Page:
UNESCO team to visit plateau of flowers

Last Updated : 10 October 2010, 04:48 IST
Last Updated : 10 October 2010, 04:48 IST

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"The UNESCO team is expected in the state Oct 21-25 to consider several proposals including sanction of world heritage status to Kaas Plateau," state's Principal Chief Conservator of Forests A.K. Joshi told IANS.

The Kaas Plateau, located 325 km south-east of Mumbai, is well-connected by roads from all major cities of the state.

There are over 300 species of flowers which bloom during the monsoons, painting the entire eight-square-km-long main plateau and the surrounding mountains in a riot of colours, especially between July-October, Joshi said.

Last month, the state and central governments approved the state forest department's 10-year action plan for Satara to preserve its rich bio-diversity not found anywhere on earth, Joshi said.

Joshi said the entire Western Ghats are full of rare and endangered species of flora and fauna, especially different types of reptiles, and urgent measures are needed to conserve these.

"Though Kaas Plateau has been known locally, in recent years, it has acquired world fame for the awesome transformation during the four-month-long monsoon," he explained.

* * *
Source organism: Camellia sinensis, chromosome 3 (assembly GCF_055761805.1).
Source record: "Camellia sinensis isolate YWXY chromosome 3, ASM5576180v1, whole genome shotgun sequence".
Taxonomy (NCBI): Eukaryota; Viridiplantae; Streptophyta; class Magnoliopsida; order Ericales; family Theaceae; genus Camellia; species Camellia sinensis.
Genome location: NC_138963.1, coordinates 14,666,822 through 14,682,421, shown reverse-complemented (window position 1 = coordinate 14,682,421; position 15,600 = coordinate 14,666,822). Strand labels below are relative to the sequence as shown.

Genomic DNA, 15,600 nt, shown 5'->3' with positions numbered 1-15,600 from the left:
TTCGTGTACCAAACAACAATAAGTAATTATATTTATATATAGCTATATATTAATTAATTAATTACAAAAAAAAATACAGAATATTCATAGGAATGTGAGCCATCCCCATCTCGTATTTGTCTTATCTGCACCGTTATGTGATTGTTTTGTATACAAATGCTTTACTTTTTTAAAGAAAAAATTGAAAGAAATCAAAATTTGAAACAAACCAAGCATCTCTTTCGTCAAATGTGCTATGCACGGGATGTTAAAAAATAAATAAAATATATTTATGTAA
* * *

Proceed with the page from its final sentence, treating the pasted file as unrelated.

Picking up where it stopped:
However, pollution, besides unplanned development in the region are posing a serious threat to its very survival, said Dibhas Amonkar, a Mumbai naturalist.

"Last Sunday, when I went there with my family, there were over 1,000 vehicles on the approach route to the Kaas Plateau. The queue of vehicles on both sides was nearly eight km long and you have to walk up to view the main plateau," Dibhas lamented.

Dibhas said there were around 18 nature conservation groups in Satara district and it's time to save Kaas Plateau, or it will "disappear within the next three to five years".
Besides any national or international recognition to the region, Dibhas has suggested a ban on vehicles going right upto the plateau.

"Vehicles can be parked at a safer distance away. From there they can go to the plateau in bullock carts, just as the locals do. This will not only boost rural tourism but also give means of livelihood to the villagers," he said.

There are seven small villages on the plateau which should be included for development activities, so that the villagers could be deployed as custodians of the region, Dibhas said.

The unique bio-diversity of the Western Ghats and its fauna would be a subject of a national workshop being conducted at the Delhi University and the discussions would focus on a variety of issues, especially conservation and preservation of the natural wealth for future generations, Joshi said.

Published 10 October 2010, 04:48 IST

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